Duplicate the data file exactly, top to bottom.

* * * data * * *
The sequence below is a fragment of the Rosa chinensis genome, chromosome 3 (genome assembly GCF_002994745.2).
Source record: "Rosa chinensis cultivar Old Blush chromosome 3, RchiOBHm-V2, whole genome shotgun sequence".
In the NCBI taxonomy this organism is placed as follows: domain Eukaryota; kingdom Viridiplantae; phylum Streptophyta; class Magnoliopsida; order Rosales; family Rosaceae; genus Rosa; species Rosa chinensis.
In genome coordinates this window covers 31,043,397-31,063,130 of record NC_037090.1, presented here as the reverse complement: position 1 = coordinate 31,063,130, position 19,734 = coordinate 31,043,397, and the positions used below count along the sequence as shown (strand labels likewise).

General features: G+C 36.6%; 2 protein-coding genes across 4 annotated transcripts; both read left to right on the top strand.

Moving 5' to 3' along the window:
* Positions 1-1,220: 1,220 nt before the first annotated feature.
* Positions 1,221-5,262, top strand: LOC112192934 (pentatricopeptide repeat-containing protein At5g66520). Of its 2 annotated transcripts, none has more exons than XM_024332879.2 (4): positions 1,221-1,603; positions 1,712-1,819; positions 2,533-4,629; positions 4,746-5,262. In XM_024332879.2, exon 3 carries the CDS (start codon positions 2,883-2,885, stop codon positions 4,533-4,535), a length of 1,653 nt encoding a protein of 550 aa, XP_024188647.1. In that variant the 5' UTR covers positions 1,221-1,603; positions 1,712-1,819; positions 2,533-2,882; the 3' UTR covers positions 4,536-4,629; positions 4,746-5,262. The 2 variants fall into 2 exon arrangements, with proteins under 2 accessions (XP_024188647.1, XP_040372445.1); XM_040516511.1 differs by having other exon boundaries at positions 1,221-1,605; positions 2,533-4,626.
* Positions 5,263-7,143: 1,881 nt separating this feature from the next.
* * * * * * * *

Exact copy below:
The sequence below is a fragment of the Rosa chinensis genome, chromosome 3 (genome assembly GCF_002994745.2).
Source record: "Rosa chinensis cultivar Old Blush chromosome 3, RchiOBHm-V2, whole genome shotgun sequence".
In the NCBI taxonomy this organism is placed as follows: domain Eukaryota; kingdom Viridiplantae; phylum Streptophyta; class Magnoliopsida; order Rosales; family Rosaceae; genus Rosa; species Rosa chinensis.
In genome coordinates this window covers 31,043,397-31,063,130 of record NC_037090.1, presented here as the reverse complement: position 1 = coordinate 31,063,130, position 19,734 = coordinate 31,043,397, and the positions used below count along the sequence as shown (strand labels likewise).

General features: G+C 36.6%; 2 protein-coding genes across 4 annotated transcripts; both read left to right on the top strand.

Moving 5' to 3' along the window:
* Positions 1-1,220: 1,220 nt before the first annotated feature.
* Positions 1,221-5,262, top strand: LOC112192934 (pentatricopeptide repeat-containing protein At5g66520). Of its 2 annotated transcripts, none has more exons than XM_024332879.2 (4): positions 1,221-1,603; positions 1,712-1,819; positions 2,533-4,629; positions 4,746-5,262. In XM_024332879.2, exon 3 carries the CDS (start codon positions 2,883-2,885, stop codon positions 4,533-4,535), a length of 1,653 nt encoding a protein of 550 aa, XP_024188647.1. In that variant the 5' UTR covers positions 1,221-1,603; positions 1,712-1,819; positions 2,533-2,882; the 3' UTR covers positions 4,536-4,629; positions 4,746-5,262. The 2 variants fall into 2 exon arrangements, with proteins under 2 accessions (XP_024188647.1, XP_040372445.1); XM_040516511.1 differs by having other exon boundaries at positions 1,221-1,605; positions 2,533-4,626.
* Positions 5,263-7,143: 1,881 nt separating this feature from the next.